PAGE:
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Systematic name Ammonia, Azane
Other names Hydrogen nitride

Spirit of hartshorn

Molecular formula NH3
Molar mass Molar mass::17.0304 g/mol
Appearance colorless gas with

strong pungent odor

CAS number CAS number::7664-41-7
Density and phase [[Density::0.6813 g/cm3]], gas
Solubility in water 89.9 g/100 ml (0°C)
Melting point Melting point::-77.73°C (195.42 K)
Boiling point Boiling point::-33.34°C (239.81 K)
Acidity (pKa) 33.6
Basicity (pKb) 4.75
Dipole moment 1.42 D
Molecular shape Terminus
MSDS External MSDS
Main hazards Toxic and Corrosive
NFPA 704

NFPA 704 svg.png

R/S statement R: R10, R23, R24, R50

S: S1/2, S16, S36/37/39,
S45, S61

RTECS number BO0875000
Related compounds
Other anions Ammonium (NH4+)

hydroxide (NH4OH)
chloride (NH4Cl)

Related compounds Hydrazine
Hydrazoic acid
Except where noted otherwise, data are given for
materials in their standard state (at 25 °C, 100 kPa)
Disclaimer and references

Ammonia, or NH 3, usually exists in a gaseous state, and can be acquired fairly easy. This ammonia gas has a very pungent and distinct odor. Ammonia is the definition of the "Good, Bad and Ugly", meaning it contributes in so many good ways, but the gas alone is very toxic and corrosive. Ammonia is colorless and is lighter than air.

Ammonia has very many types of uses such as: nitric acid production, an universal indicator, fertilizer, refrigeration, disinfectant and fuel. These some of the many uses ammonia has to offer.

Ammonia is used commercially, but most people just know it as a typical household cleaner


The molecular shape of ammonia is trigonal planar, meaning the bond angle existing between each nitrogen and hydrogen bond is set at, roughly, 108 degrees. There is one existing nitrogen atom in a single molecule of ammonia. Nitrogen has a single bond between each evenly spaced hydrogen atom. The molecular shape highly determines what properties ammonia will have. The shape of ammonia makes this particular molecule polar and allows it to easily dissolve in water. A typical ammonia molecule exists in a gaseous state, that is colorless, with a recognizable, odoress smell. Ammonia's density is roughly half of air's density causing it to be lighter than air. Liquid ammonia boils at -33.3 degrees Celsius and solidifies at -77.7 degrees Celsius. Ammonia is miscible in water and can easily be expelled from water and exist in a gas state. Ammonia's density when saturated in water is .88 g/mol, and widely known as ".880 Ammonia."

Ammonia does not readily combust, unless combined with oxygen, expelling a greenish-yellow flame. When in the presence of a suitable catalyst and at fairly high temperatures, ammonia will lose its bonds and separate.[1]


Ammonia salts can be dated back to earlier times, this is true because we see the term, "Hammoniacus sal", scribbled down in writings of the Pliny. Sal-ammoniac was officially recognized by alchemists due to Albertus Magnus in the 13 th century. Ammonia was also used as a form of fermented urine by dyers to help differ the color in vegetable dyes. By the 15 th century, Basilius Valentinus proved a different and easier way to obtain sal-ammoniac through a process involving alkalis. Before discovering this easier method, sal-ammoniac was created through process of distilling hoofs of oxen, thus the name of "Spirit of the Hartshorn."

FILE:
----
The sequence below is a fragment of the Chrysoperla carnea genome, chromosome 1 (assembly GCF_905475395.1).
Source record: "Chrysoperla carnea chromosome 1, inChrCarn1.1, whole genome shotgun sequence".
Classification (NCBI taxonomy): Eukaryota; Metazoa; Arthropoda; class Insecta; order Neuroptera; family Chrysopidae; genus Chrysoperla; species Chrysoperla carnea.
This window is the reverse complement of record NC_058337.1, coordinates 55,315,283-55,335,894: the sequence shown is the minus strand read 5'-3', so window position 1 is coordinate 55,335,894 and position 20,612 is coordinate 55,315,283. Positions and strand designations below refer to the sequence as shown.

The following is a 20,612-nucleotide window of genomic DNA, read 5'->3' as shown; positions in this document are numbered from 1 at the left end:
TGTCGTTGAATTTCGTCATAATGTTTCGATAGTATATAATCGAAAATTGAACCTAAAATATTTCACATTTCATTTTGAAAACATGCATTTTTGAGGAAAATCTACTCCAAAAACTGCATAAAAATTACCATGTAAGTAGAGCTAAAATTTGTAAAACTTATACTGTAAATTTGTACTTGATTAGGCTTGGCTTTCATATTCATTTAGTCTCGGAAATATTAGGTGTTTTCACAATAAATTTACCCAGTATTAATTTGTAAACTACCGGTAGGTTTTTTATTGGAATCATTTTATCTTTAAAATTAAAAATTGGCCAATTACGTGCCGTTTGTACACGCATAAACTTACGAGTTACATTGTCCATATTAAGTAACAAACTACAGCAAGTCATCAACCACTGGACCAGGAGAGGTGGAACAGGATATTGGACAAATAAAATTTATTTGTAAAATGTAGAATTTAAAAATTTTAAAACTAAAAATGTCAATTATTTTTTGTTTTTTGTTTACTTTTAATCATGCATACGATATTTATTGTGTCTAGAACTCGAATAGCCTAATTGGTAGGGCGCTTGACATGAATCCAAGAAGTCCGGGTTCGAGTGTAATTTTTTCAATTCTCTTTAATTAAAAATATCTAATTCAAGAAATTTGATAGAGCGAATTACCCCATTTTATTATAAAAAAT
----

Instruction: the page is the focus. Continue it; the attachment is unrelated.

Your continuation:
Joseph Priestley was the first to isolate ammonia in a gaseous state but Basil Valentine was the man you collected and contained it. 1785, Claude Louis Berthollet was the person to confirm what it was made out of.[2]


Ammonia occurs naturally, so people are a little more susceptible to ammonia. Even if exposed to ammonia, naturally, it would no effect due to such a small amount. A few traces of ammonia can be found in the air, your water, and even in your pets. Exposure to a high concentrate of ammonia can result in the following areas: skin, eyes, throat, and lungs. These areas are susceptible to minor burning and irritation. Ammonia can even cause death on severe occasions when there is a high level of exposure from this irritating substance.

I you happen to drink a little bit of ammonia, in concentrated solution form, it may burn your throat, mouth, and/or stomach. Getting some in your eyes could cause aggravating pain or, in some cases, even blindness.[3]


Ammonia has many uses such as Universal Indicator, Fertilizer, Refrigeration, Disinfectant, and Fuel, but the most important use of ammonia would have to be how well it produces nitric acid. Nitric acid is produced through the oxidation of ammonia. This is an important catalyst and contributes greatly to the production of fertilizer and explosives. Ammonia is also an indicator of many things, one example is how well it can detect if gas was present in a certain area.

Not only is it an ingredient in actual fertilizer, but it is also a mini-fertilizer in itself. Due to ammonia's great thermal properties, it was used as the main refrigerator unit, until dichlorodifluoromethane was discovered. Ammonia was replaced because of its toxic and corrosive behavior.

Ammonia is known better as a cleaning agent, or disinfectant. Often, ammonia will be combined with drinking water and chlorine to form a common disinfectant.[4]

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Related References

See Also